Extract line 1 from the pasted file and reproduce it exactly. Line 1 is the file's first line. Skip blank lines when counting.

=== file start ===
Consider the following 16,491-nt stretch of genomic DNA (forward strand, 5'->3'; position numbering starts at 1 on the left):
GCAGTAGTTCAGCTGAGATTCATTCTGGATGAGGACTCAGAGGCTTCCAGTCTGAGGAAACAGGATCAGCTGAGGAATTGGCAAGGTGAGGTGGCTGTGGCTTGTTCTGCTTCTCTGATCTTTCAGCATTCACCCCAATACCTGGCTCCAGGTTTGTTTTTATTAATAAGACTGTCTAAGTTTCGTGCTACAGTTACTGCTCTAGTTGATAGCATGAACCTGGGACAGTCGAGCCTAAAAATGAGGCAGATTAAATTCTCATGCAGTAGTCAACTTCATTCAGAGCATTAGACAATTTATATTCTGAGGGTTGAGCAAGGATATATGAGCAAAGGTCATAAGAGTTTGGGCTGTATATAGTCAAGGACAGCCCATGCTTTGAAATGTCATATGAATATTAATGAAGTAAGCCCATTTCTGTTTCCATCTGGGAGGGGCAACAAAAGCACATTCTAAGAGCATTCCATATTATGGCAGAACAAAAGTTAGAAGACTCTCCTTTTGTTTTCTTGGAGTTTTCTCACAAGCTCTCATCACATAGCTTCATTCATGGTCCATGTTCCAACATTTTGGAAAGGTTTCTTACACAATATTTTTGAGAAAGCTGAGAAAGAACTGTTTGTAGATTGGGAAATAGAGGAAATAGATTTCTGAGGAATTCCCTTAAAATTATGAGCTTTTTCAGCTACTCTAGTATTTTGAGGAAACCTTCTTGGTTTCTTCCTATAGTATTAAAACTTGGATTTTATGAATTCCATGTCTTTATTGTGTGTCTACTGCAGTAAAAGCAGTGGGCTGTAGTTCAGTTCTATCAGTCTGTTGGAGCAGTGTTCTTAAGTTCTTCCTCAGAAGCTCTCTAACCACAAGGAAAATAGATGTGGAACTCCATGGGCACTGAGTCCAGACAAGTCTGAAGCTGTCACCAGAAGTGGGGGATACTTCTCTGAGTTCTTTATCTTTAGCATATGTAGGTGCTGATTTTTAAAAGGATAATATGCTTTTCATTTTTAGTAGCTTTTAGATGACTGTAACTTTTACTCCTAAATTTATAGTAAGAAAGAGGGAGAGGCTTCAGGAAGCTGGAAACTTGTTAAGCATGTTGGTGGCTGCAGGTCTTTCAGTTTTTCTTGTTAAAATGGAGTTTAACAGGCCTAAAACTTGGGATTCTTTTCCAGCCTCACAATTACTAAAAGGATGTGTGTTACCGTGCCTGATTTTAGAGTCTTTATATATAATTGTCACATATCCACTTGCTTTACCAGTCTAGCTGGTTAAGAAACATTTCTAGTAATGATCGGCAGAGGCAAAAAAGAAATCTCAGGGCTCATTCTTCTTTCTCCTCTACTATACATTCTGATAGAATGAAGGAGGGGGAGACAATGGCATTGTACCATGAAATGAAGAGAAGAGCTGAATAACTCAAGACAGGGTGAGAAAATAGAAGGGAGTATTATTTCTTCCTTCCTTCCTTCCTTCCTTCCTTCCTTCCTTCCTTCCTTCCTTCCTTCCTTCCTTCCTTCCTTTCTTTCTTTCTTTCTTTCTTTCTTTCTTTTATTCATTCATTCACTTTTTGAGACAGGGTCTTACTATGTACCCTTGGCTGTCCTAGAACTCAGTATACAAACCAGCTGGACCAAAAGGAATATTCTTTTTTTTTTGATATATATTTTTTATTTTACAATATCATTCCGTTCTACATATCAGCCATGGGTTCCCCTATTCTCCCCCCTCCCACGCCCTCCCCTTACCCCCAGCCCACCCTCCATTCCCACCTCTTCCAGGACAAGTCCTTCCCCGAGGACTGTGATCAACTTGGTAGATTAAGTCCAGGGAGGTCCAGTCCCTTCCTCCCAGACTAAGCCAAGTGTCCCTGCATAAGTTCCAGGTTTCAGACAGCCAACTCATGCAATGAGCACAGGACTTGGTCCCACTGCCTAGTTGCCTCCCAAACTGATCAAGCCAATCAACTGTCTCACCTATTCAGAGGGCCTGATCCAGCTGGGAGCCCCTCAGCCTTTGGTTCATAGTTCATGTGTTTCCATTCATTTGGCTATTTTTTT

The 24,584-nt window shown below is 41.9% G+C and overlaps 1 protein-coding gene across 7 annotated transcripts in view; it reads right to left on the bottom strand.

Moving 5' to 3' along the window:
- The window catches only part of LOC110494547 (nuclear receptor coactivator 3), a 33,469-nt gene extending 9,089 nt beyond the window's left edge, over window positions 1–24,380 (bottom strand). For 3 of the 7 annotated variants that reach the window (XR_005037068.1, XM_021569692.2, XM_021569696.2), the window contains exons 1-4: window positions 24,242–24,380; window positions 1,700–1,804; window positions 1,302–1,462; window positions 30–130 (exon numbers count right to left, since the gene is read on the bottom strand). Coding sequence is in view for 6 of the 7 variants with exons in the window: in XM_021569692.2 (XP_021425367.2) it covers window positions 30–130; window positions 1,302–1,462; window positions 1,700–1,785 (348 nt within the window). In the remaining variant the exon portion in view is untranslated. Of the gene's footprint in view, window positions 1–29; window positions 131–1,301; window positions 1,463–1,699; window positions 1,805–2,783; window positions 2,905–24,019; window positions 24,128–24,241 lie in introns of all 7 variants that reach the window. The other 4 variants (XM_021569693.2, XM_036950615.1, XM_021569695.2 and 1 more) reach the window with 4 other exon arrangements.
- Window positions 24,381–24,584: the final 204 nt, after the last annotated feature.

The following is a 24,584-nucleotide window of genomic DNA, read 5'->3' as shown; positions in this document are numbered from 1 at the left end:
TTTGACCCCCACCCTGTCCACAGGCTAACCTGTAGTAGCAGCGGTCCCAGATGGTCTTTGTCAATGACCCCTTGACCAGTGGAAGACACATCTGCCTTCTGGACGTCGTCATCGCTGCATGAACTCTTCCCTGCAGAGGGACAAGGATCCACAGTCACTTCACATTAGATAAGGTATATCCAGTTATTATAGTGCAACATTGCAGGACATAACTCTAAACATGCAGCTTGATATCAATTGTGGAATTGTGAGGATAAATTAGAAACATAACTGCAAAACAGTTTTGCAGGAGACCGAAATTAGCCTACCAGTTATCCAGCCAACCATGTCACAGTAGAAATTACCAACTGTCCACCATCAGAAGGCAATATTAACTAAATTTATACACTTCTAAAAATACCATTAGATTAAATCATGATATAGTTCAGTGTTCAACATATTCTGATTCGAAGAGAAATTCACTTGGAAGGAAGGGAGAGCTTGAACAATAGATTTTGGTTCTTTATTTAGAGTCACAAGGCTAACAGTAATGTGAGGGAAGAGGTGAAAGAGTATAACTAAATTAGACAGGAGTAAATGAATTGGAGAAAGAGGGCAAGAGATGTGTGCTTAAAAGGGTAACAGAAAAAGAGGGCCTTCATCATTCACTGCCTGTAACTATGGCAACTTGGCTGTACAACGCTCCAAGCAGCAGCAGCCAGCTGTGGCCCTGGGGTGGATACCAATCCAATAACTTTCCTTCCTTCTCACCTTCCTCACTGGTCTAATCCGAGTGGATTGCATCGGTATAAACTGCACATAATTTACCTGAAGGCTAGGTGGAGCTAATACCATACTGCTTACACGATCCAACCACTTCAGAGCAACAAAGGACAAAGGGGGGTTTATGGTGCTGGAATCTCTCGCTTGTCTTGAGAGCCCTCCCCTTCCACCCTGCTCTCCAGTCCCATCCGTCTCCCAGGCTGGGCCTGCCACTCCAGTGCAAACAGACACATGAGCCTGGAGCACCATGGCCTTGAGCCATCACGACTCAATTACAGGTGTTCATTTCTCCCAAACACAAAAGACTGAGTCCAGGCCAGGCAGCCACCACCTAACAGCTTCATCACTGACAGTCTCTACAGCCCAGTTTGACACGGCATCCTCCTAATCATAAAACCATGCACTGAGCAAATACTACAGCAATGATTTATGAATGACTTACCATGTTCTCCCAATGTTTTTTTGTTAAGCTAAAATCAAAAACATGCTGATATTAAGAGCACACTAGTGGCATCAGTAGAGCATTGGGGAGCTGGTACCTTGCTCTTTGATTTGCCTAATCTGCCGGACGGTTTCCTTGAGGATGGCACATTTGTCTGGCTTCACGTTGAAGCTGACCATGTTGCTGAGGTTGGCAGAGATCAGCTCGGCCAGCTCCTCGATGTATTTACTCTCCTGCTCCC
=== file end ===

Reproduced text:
Consider the following 16,491-nt stretch of genomic DNA (forward strand, 5'->3'; position numbering starts at 1 on the left):